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Magnetic Resonance Imaging (MRI)

Magnetic Resonance Imaging (MRI)Magnetic Resonance Imaging (MRI) is performed by a technologist that is specially trained in MRI imaging. MRI provides remarkably detailed images of the body without the use of X-rays . It uses magnets, radio waves and a computer to produce detailed images of the body. MRI scans provide greater detail of body tissues and organs, than do conventional X-rays, which show bones and other hard substances. MRI scanners can more accurately detect conditions of the brain, spinal cord, abdomen, chest, bones and joints. It is commonly used for: 

  • Sports related injuries of the soft tissue and joints 
  • Diagnosing heart conditions 
  • Examining the chest and abdomen
  • Examining the brain and spinal cord

The MRI machine is a large cylindrical magnetic tube. The patient lies on the table with either feet or head first, depending on the area of the body to be scanned. The head, arms or legs may be secured with straps to prevent movement. The table then slides into the magnetic chamber. Inside the chamber, patients feel air moving around and hear thumping sounds. The thumping indicates when the MRI scans are being taken. Patients should not feel any discomfort from the magnet or radio waves nor should they have any after effects from the examination.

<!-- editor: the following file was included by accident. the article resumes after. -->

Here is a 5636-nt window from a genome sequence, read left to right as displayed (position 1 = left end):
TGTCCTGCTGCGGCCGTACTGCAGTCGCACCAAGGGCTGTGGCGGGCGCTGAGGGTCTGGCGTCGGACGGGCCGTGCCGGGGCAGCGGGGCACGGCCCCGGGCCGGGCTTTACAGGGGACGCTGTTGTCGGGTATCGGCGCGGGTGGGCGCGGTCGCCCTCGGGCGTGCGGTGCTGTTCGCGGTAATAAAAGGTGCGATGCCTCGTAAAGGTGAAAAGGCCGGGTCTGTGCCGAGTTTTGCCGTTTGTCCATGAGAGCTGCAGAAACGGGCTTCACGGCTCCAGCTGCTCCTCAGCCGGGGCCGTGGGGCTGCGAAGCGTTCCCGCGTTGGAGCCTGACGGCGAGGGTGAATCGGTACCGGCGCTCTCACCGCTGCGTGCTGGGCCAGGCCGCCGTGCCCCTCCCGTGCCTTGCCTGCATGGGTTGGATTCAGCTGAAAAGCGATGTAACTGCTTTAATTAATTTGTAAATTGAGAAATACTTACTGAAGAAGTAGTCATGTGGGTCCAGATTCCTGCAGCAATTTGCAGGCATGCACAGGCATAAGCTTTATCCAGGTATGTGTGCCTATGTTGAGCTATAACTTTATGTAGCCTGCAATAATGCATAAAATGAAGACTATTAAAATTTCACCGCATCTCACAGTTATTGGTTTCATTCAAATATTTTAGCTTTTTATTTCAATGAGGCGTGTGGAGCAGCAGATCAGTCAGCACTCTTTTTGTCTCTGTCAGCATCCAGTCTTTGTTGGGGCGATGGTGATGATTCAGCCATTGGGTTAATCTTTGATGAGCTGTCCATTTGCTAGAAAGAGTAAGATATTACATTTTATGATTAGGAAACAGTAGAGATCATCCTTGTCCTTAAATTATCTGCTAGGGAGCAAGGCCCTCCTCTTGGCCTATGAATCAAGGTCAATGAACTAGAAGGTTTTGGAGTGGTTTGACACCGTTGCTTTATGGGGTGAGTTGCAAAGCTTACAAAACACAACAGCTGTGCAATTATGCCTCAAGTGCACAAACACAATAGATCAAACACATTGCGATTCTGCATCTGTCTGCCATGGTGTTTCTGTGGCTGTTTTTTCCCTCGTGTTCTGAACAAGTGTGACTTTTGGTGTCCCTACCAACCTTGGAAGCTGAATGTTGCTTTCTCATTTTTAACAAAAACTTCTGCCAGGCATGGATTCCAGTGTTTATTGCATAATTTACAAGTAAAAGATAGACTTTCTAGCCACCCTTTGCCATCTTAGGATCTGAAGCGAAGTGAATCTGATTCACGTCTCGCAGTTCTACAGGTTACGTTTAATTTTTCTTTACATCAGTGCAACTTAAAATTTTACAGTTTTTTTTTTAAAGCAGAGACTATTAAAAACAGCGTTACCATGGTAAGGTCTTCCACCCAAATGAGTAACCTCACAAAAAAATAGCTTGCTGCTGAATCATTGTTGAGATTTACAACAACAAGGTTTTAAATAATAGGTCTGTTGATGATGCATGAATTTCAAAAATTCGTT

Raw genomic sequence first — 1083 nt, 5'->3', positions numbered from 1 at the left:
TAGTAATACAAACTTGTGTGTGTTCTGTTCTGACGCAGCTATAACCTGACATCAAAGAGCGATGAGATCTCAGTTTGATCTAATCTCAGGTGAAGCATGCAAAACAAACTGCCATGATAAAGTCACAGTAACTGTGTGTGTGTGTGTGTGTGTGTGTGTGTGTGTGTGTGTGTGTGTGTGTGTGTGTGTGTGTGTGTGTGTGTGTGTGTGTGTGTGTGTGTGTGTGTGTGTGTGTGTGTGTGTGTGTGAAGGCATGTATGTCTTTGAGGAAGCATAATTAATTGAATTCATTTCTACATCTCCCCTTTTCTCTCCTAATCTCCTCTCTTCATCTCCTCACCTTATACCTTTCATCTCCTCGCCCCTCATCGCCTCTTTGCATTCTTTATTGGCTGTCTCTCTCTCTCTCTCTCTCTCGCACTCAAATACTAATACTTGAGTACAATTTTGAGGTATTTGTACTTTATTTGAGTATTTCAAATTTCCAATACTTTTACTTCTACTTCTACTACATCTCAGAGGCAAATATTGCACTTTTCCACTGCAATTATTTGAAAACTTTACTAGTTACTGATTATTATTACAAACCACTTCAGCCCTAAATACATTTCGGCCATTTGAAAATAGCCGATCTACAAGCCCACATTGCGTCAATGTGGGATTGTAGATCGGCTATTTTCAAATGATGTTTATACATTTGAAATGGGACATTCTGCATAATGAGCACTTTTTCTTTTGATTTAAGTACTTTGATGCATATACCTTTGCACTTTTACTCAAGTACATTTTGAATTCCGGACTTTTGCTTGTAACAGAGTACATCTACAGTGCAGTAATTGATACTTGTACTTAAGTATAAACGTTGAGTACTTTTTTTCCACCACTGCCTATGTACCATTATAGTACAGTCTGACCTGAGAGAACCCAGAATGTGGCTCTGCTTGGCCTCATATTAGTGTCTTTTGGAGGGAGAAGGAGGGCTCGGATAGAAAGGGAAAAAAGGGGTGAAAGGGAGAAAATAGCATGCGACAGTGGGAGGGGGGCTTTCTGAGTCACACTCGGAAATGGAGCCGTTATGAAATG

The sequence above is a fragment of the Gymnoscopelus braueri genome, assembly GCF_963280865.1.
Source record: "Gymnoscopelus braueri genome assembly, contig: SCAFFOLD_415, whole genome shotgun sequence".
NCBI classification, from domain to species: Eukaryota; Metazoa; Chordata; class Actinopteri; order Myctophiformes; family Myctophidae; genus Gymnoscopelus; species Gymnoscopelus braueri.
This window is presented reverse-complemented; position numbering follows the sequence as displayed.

Contrast (dye) may be injected to show blood vessels and organs more clearly. In some cases a mild sedative may also be used, especially in cases of patients who are claustrophobic. If you are claustrophobic please discuss this with your doctor before you come for your MRI examination. During the procedure, it is important to remain still to avoid blurring of the images. MRI scans take about 30 minutes, however complex MRI procedures could take up to two hours.


Updated May 9, 2019